“#Nebula_Genomics will leverage #blockchain technology to eliminate middlemen and empower people to own their personal #genomic_data. This will effectively lower sequencing costs and enhance data privacy, resulting in growth of genomic data. Our open protocol will leverage the genomic data growth by enabling data buyers to efficiently aggregate standardized data from many individual people and genomic databanks.”
Nice and interesting project but (see later).
The detailed white paper: ▻https://www.nebulagenomics.io/assets/documents/NEBULA_whitepaper_v4.52.pdf
A summary, with an interview of the founders: ▻http://www.sciencemag.org/news/2018/02/q-george-church-and-company-genomic-sequencing-blockchain-and-better-dru
After reading the white paper, some comments:
Sentences such as “Nebula network addresses are cryptographic identifiers that are not associated with any personal information.” are worrying because they seem to indicate that the authors do not really understand the concept of “personal information”. “Personal information” is not only when you name is on it. There have been a lot of research on tracing blockchain addresses.
The white paper sometimes make bold claims, then seriously reduces them. For instancen it talks about “#homomorphic_encryption”, something which is very cool for the mathematically inclined, but offers very poor performances. Later, the paper speaks only of “partially homomorphic encryption”.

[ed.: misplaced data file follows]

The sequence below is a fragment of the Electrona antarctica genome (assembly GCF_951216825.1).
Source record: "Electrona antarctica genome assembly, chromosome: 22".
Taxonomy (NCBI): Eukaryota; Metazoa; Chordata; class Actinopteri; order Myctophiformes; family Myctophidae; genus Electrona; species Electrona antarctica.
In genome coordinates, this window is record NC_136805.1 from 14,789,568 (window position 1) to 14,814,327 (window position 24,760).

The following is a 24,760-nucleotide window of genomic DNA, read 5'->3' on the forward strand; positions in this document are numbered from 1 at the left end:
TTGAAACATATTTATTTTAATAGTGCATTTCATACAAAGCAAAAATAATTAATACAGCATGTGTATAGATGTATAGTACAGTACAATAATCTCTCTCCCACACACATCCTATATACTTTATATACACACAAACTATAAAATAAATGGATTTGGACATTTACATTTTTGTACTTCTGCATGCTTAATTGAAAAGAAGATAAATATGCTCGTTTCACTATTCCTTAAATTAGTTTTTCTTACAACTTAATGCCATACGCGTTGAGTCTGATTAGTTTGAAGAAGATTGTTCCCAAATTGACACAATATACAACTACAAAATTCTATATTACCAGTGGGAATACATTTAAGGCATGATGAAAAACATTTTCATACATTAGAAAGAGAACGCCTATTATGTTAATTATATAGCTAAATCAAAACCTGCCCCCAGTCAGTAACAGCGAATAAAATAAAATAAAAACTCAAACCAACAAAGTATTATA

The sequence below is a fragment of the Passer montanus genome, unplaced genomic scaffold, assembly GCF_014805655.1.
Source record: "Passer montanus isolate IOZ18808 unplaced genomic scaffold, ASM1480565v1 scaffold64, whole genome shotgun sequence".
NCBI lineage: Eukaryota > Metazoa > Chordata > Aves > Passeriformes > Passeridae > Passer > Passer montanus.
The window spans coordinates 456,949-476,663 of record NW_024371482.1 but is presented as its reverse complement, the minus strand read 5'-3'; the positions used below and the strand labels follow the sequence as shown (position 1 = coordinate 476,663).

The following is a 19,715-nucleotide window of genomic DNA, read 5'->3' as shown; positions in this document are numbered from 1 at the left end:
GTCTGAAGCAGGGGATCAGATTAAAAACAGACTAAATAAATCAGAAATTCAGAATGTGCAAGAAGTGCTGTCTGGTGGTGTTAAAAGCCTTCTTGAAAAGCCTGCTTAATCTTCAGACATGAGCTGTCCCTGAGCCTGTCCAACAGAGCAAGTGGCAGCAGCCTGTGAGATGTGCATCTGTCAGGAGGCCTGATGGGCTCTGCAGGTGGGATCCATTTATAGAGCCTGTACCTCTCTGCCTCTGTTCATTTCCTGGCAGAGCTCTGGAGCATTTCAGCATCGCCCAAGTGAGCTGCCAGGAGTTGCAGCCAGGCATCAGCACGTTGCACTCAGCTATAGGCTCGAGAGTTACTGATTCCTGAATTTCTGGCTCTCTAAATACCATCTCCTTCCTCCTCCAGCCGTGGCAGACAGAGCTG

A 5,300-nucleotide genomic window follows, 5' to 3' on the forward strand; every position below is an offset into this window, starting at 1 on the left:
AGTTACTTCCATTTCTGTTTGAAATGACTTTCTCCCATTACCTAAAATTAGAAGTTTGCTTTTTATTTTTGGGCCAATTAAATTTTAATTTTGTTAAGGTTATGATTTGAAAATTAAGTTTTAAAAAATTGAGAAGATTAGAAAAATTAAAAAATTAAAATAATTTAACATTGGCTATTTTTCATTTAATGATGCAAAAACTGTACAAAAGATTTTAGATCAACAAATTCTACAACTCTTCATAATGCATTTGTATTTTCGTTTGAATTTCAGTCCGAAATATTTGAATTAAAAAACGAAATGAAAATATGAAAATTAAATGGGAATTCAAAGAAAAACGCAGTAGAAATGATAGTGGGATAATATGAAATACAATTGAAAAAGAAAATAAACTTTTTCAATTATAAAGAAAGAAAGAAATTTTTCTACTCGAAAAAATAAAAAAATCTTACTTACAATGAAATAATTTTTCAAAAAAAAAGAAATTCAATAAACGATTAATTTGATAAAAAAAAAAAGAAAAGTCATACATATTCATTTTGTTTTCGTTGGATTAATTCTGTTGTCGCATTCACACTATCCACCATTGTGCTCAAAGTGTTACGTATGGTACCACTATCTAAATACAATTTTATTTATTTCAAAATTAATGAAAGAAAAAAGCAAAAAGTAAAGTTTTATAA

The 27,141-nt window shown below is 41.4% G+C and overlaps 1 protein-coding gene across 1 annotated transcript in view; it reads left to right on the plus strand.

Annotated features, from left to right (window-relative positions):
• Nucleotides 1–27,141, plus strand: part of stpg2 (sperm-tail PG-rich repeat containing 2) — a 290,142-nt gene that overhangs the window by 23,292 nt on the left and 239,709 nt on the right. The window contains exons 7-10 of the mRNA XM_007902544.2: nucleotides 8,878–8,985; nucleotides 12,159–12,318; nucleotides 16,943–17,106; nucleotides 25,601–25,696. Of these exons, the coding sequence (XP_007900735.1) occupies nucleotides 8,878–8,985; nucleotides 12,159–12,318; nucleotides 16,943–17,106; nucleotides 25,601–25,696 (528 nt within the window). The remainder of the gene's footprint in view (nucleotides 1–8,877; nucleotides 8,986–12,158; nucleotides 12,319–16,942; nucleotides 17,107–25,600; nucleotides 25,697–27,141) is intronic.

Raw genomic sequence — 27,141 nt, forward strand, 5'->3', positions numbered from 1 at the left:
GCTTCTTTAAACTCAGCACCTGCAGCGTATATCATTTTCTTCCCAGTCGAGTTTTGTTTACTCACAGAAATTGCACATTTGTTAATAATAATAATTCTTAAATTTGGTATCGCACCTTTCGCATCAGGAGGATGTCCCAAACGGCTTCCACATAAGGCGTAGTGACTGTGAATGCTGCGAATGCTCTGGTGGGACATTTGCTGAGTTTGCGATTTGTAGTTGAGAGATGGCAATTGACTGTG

Most of the security seems to rely, not on homomorphic encryption, but on Intel’s #Software_Guard_ Extensions (#SGX). SGX is an interesting technology, but quite recent. (Also, it comes from the company that puts a backdoor on every processor, through the Management Engine.) Relying on Intel security one month after Meltdown and Spectre seems audacious.
It is not clear if the “Nebula blockchain” is a private one or a public one, like Blockstack. Private blockchains remove most of the security of a blockchain.
“we want to support research conducted by non-profit institutions, such as universities.” In countries where researchers in public institutions are allowed to create for-profit companies with the results of research funded by “non-profit” research, the concept of “non-profit” is quite blurred.